People who love your content are pre-sold on hiring you. Because they want to hire you, they tend to be less price-sensitive.

    You have to give to get, and it’ll prove your value in the process.

    You might also like: The Ultimate Guide to Finding Web Design Clients.

    Positioning your content

    Trying to decide where to start? Your content should focus on high-value services — typically, the services that are most profitable to your business.

    For example, if your agency offers branding (higher-margin) and production design (lower-margin), focus on content around branding, since it’s a higher-value service.

    Struggling to generate ideas to write about? Start by writing answers to questions your clients and prospects ask you. Most of my posts start this way.

    Think about topics you keep mentioning to your clients. In my work, I’m often reminding clients to delegate and practice self-care — which led to articles like hiring “new rope” instead of “wet twine” or making yourself “needed, but not necessary.”

    Put yourself in your target client’s shoes. What problems are they struggling with? When I created my newsletter signup premium, I decided to write an ebook on satisfying difficult clients. I chose that topic because I knew it was a universal struggle for every agency. The ebook lets me connect with prospective clients, share value, and gives people a way to raise their hand for custom help.

    Remember, content marketing won’t make everyone want to buy — it’ll make the right people want to buy.

    You might also like: 7 Content Ideas That Will Drive Revenue for Your Agency

    Eliminate low-budget prospects with published pricing

    attract your dream clients: Coffee Shop

    Worried about getting too many leads, and finding out that many of them can’t afford you?

    When you go into a clothing store, you get an idea of whether or not the items are within your budget by checking out a few price tags. If you’re willing to buy a piece for the listed price, you buy it; if you aren’t, you move down the rack, or to the next store.

    Now, what happens if you’re shopping and you pick up an item, but can’t find a price tag? Sometimes, maybe, you put it in your cart and ask the cashier to check the price for you — but most people would consider putting it back. After all, why go through all that extra effort?

    Frank Lloyd Wright once complained that after he got famous as an architect, “normal” people wouldn’t approach him with design commissions — they assumed they could never afford his help, which wasn’t quite true. He could have solved this problem by publicizing his prices…and so can you.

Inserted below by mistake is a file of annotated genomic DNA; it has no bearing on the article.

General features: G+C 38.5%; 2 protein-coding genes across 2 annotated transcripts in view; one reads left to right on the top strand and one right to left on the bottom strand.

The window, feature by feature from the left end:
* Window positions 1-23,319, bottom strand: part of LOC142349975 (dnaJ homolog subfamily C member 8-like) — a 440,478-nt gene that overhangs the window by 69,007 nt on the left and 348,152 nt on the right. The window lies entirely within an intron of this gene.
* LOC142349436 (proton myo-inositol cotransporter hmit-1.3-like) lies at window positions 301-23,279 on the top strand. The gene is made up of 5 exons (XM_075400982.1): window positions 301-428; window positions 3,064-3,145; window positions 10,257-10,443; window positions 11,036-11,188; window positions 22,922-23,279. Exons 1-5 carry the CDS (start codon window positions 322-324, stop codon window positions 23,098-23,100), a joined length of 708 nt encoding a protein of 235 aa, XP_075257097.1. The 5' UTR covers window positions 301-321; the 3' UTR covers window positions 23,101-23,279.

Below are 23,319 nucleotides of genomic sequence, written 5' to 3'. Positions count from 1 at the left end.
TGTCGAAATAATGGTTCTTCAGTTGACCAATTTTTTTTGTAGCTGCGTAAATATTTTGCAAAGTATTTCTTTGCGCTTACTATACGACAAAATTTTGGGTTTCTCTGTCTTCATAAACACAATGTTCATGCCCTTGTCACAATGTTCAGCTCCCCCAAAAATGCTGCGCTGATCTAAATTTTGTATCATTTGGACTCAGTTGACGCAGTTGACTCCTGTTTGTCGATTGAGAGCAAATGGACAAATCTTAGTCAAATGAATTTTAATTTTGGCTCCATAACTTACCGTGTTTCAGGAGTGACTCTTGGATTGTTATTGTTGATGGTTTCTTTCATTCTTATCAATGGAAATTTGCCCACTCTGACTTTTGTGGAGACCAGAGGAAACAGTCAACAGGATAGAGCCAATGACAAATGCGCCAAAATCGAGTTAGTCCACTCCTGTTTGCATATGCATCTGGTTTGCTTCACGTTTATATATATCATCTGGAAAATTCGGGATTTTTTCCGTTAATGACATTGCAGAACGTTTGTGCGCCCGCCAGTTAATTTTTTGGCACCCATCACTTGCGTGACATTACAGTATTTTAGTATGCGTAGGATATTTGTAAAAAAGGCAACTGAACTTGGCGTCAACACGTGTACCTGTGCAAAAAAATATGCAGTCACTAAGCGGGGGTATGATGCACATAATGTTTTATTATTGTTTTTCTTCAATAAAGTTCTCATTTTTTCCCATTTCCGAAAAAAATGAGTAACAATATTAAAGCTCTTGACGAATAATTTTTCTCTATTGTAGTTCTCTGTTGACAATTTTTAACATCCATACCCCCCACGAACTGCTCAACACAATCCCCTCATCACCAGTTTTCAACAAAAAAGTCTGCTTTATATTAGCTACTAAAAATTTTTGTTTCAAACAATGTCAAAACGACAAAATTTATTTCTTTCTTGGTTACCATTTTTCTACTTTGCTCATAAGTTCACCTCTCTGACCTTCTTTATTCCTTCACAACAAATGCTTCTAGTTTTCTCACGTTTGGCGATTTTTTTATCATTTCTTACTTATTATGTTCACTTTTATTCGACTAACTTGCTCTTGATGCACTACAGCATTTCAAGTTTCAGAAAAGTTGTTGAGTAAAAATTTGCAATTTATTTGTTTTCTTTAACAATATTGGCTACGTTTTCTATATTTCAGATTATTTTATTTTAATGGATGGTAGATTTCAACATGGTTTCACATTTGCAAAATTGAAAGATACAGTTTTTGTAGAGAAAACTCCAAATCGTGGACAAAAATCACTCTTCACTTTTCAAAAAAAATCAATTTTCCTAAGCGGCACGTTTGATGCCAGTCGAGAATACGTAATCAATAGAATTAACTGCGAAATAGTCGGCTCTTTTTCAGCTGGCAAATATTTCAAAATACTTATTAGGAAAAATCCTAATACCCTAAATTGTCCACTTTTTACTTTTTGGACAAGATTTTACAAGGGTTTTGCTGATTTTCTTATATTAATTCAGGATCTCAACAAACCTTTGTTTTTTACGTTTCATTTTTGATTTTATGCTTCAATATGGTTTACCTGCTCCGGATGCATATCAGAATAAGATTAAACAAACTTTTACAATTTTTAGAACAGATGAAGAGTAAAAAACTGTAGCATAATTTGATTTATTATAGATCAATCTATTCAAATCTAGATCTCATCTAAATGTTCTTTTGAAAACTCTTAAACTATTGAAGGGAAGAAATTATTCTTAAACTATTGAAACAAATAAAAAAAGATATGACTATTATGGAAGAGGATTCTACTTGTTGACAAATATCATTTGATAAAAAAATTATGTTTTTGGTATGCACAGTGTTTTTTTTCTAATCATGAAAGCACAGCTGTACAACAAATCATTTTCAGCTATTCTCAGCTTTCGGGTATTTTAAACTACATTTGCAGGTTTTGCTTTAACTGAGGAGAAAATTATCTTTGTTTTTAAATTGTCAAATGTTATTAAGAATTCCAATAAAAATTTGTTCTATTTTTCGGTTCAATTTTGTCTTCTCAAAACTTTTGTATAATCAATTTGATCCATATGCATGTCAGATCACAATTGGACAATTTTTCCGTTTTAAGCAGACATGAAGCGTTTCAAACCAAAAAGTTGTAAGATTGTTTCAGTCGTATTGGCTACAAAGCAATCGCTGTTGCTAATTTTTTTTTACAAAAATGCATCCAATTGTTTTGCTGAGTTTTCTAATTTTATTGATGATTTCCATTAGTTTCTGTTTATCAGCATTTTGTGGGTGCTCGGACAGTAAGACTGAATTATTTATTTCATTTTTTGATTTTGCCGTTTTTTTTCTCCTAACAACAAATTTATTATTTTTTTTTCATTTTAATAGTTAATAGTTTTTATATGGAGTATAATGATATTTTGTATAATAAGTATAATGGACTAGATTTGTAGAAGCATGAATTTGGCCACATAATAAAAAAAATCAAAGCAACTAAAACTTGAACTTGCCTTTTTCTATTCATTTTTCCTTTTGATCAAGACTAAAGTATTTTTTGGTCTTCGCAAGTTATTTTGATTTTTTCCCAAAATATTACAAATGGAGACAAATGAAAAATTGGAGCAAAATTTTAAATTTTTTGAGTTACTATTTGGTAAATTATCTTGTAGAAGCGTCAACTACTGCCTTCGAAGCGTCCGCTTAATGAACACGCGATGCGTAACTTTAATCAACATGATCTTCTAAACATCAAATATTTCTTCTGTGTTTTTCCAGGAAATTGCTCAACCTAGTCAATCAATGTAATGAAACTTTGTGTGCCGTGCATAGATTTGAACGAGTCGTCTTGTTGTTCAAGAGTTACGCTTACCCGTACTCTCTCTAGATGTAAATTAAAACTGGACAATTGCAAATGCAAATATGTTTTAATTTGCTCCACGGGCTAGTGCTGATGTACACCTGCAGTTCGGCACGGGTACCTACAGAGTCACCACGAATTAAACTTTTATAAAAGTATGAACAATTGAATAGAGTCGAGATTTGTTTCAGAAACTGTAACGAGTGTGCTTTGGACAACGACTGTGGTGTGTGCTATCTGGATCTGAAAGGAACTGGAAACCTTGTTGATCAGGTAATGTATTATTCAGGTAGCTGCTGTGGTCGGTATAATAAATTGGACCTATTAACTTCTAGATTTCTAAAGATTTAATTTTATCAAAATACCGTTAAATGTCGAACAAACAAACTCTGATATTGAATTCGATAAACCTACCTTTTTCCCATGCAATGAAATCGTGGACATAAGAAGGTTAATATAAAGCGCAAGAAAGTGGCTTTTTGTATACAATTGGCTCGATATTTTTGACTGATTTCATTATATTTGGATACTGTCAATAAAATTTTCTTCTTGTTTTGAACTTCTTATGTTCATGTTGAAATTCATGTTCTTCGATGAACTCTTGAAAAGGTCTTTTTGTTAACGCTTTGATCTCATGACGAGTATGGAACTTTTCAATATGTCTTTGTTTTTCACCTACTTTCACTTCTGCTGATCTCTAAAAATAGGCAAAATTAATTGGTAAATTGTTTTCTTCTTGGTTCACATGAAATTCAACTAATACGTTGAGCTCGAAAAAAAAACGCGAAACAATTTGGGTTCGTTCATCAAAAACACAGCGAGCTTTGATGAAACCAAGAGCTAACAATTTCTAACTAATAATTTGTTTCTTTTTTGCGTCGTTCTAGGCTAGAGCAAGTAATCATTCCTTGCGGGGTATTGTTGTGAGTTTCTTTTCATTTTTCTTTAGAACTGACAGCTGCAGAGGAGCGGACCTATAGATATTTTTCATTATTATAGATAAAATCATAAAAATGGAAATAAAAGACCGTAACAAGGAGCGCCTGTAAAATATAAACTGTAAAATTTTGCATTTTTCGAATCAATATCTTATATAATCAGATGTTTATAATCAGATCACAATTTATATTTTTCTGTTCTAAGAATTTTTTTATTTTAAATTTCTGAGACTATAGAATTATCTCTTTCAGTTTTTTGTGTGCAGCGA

Publishing your prices on your website can help clients determine for themselves whether they can afford you. A range is OK — you want to share a general idea of where your prices start.

    If your price point is unclear, potential clients won’t have a reference point, which means they’ll have to guess. If they guess that your pricing is lower than it is, it’ll waste your time — and theirs — to clarify. And sometimes it will lead to your dream clients passing you by.

    What if your published prices scares off your dream client? I’d say, they weren’t really your dream client if they didn’t want to pay you a fair price for the work.

    When you’re clear and straightforward with your pricing, there won’t be any surprises after you’ve already invested an hour of your time with a lead. Publish your pricing to deter any clients that can’t afford your rates, right from the start.

    For example, one of my clients is a mobile app developer. They were being bombarded with leads — but many of those leads were just people who wanted to “partner” on an app.

    Essentially, they wanted my client to build the app for free, with a slim chance at profits, if the app did well. But that wasn’t always obvious from their initial email, so their sales people would spend time researching the company and communicating with the client — just to find out they didn’t have a budget.

    So they updated their landing page to say that apps typically cost $5,000 to $15,000. The results? The bad leads disappeared overnight.

    Should you offer packages?

    You can’t go through a McDonald’s drive-thru without being asked if you’d like fries and drink with your meal — that’s because add-on sales add up to big business. While packaging services isn’t right for every agency, you should consider whether it’s a fit for you and your clients.

    For instance, someone who needs web development for an ecommerce site probably needs product descriptions. You could partner with a copywriter and offer product descriptions on a packaged basis.

    However, you’ll want to take a number of things into consideration when making this decision, including the type of agency pricing model your business uses. If you offer a service where the price can differ greatly, based on the specific details of the project, a package probably isn’t the best fit for you.

    You might also like: A Web Designer’s Guide to Pricing Strategies

    What’s on your agency marketing checklist?

    Whether you’re struggling to wean yourself off a client who makes up too much of your business, or just trying to grow the number and quality of leads you attract, these tips can help.

    Spend some time to determine your specialty, establish yourself as a thought leader with content marketing, and publish your prices proudly — and before long, your dream clients will be drawn to you like a moth to the flame.

    What else do you do to keep your pipeline full of your ideal clients? Tell us in the comments section below!

    About the Author

    Karl Sakas is an agency process geek — as a business consultant and coach to digital agencies, Karl has advised agency leaders in 25 countries, across six continents. His work focuses on eliminating growing pains through operations, strategy, and leadership advice. Get free tips — including an ebook on creating smoother client relationships — when you sign up for Karl’s newsletter.